Damning statistic shames Aussie batsmen
For Australia to defeat India this summer - a tough task for the world's No.5-ranked outfit against Test cricket's top dogs - the biggest question they'll need to answer is a simple one.
Where will the runs come from?
Chipping away at the near-perfect batting technique of Indian skipper Virat Kohli is one thing, but if Australia's top six fails to fire and Tim Paine's world-class bowling outfit don't have any runs to defend then Justin Langer's first Test series on home soil is going to be a nightmare.
Langer, of course, has started his tenure as Australian coach by nailing down the key criteria for selection in the top six: runs, runs and more runs.
It's a simple metric but it's the only one which matters to the new king pin of Australian cricket.
More specifically, hundreds are what Langer is interested in.
He said as much in September when he announced the Test squad for Australia's Test tour of the UAE to play Pakistan - and defended the decision to overlook the merits of subcontinental specialist Glenn Maxwell.
"He's 30 years old, for example," Langer said of Maxwell at the time.
"Steve Smith's 29 and got 79 hundreds, Glenn Maxwell's got 17 hundreds."
The numbers were a little bit off - Langer had accidentally doubled-counted international centuries - but the message was clear: centuries matter.
AUSTRALIA'S SOLE CENTURION
One statistic which should send chills down the spines of Australian cricket fans is this: of current, eligible, players there's only one Australian who has scored a Test century against India.
And he's not been picked.
Maxwell has played just four Tests against India, but in that time was able to reach the magic century mark - which he achieved with a breakthrough knock alongside then-skipper Steve Smith in Ranchi last year.
That day he took on Indian pace duo Ishant Sharma and Umesh Yadav - both in line to lead the tourist's attack in Adelaide - as well as the twin spin terrors of Ravi Ashwin and Ravindra Jadeja.
He rebuilt Australia's innings with a 191-run fifth-wicket stand alongside Smith as Australia piled on 451 for the first innings: exactly the sort of total they'll be chasing in every Test this summer.
WHAT ABOUT THE CURRENT CROP?
While the newcomers Aaron Finch, Travis Head and Marcus Harris have never faced India in a Test - and surprisingly, neither has local specialist Usman Khawaja - both Shaun and Mitchell Marsh have had their chances.
Shaun came closest - and as close as you can come. He was cruelly dismissed one shy of a well-deserved ton when he was run out for 99 in the 2014 Boxing Day Test.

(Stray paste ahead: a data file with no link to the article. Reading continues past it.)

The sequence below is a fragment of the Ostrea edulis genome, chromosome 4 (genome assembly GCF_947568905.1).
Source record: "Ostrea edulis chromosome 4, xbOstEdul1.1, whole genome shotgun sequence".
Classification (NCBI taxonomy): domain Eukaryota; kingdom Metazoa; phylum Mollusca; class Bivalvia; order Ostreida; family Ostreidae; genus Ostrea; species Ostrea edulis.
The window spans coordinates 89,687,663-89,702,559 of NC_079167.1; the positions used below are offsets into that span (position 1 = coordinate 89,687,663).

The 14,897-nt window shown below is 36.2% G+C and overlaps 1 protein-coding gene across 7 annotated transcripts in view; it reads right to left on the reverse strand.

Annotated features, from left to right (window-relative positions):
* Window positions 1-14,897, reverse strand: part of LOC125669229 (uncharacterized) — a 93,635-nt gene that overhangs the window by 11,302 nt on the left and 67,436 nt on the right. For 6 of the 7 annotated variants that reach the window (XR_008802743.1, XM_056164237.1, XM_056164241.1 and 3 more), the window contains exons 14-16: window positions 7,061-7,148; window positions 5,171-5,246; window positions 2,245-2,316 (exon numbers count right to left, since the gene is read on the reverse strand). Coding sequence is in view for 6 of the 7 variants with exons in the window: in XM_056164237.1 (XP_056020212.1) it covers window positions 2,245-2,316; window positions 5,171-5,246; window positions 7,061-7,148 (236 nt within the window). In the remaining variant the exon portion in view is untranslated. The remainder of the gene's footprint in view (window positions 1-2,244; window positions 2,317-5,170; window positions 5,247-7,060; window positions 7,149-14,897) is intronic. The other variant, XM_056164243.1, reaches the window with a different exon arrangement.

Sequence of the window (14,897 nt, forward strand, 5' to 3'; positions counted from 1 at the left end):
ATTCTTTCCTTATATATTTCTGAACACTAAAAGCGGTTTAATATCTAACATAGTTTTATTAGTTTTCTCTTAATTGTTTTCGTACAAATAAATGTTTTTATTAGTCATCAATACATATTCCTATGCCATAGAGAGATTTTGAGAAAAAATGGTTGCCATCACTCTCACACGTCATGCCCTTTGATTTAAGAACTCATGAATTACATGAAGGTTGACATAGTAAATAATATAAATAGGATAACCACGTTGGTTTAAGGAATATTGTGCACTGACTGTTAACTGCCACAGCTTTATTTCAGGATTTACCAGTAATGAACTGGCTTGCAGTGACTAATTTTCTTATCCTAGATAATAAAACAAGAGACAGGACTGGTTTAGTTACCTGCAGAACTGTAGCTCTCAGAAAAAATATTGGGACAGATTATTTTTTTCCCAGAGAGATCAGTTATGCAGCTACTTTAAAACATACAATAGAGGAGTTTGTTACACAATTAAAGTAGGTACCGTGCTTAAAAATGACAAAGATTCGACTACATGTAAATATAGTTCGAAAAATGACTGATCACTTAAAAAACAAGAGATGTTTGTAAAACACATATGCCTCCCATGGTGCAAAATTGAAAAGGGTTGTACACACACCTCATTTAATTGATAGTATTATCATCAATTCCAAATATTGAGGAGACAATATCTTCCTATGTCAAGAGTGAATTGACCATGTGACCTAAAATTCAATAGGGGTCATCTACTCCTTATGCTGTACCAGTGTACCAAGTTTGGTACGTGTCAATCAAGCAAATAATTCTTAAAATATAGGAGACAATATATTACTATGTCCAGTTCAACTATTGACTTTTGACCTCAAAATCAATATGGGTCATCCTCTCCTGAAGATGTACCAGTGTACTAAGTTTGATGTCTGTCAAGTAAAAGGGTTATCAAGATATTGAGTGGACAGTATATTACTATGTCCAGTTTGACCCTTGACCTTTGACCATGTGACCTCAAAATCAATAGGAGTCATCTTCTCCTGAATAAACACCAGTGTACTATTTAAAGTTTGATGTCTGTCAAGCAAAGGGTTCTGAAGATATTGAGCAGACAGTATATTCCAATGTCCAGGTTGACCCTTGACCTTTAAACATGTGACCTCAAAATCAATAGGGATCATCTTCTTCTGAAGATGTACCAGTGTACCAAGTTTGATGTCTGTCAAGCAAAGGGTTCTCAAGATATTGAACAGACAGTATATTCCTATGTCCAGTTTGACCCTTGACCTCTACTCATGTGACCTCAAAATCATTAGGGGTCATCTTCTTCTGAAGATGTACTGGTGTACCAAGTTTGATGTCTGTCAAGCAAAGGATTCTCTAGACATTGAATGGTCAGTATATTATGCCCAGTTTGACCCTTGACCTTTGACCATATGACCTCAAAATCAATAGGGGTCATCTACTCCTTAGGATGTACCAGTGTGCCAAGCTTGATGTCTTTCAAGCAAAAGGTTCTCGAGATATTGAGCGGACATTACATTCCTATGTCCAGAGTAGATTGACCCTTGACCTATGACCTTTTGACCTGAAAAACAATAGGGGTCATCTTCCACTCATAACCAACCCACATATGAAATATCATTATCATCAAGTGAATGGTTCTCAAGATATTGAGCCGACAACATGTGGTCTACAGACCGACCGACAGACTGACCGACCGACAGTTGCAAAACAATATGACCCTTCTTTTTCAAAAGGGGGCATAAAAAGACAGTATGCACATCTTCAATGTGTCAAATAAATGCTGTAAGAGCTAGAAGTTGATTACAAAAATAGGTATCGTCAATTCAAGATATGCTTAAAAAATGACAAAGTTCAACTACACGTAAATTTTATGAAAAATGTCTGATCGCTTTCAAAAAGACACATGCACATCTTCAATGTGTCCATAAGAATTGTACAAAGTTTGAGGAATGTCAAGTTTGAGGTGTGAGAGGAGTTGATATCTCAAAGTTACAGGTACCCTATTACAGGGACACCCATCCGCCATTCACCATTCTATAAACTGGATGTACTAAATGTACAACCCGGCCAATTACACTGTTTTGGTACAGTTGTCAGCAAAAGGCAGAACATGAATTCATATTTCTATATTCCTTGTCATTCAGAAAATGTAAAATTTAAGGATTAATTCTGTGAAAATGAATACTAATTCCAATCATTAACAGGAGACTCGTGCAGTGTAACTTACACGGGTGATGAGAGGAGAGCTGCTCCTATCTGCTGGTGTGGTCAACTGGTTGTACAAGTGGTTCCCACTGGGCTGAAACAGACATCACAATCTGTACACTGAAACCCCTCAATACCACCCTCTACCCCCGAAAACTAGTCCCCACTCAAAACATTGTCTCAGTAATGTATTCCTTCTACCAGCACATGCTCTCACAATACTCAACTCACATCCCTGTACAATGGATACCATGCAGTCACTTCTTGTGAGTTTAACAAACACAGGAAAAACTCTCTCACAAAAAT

It's one of four half-centuries Shaun Marsh has against India from 20 innings, while brother Mitchell has not passed 41 in eight attempts.
Naturally, there are two big names missing from this list.
Both Steve Smith and David Warner have plundered big scores against India. Smith has a staggering seven centuries - and a scary average of 84.06 - while Warner boasts four triple-figure scores against Australia's fierce rival.
There's question marks over this Australian batting line-up, which Test great Shane Warne recently tagged the worst he'd ever seen.
Warne's scathing assessment came midway through the first Test of Australia's series against Pakistan - which they would go on to draw, following a defiant century to Usman Khawaja and stoic supporting roles from Travis Head and Tim Paine.
But their efforts, in many ways, papered over the cracks of a fragile top order - with the line-up to be rolled out against India in Adelaide to strongly resemble that which struggled in the UAE.
Notably there's still no Steve Smith, David Warner or Cameron Bancroft, who all remain banned from the sandpaper affair.
"We need them (the banned trio)," Warne said in October.
"I think Australia's batting at the moment is the worst I have seen it."
Australian vice-captain Josh Hazlewood backed the under-pressure batting line-up to fire, insisting he had 'tremendous faith' in them to do so.
"I have a lot of confidence," Hazlewood said.
"The guys coming into the team are in form and scored runs this summer.
"Shaun Marsh keeps peeling them off in every format and every game he plays. I've got tremendous faith in the top order."
Hazlewood said spicy net sessions were the perfect preparation for whatever India were planning on throwing at Australia.
"The nets are pretty fiery, everyone feels a touch quicker in the nets as well," he said.
"I always make sure I bowl when (fellow quicks) Pat (Cummins) or Mitch (Starc) are batting so I don't have to face them."
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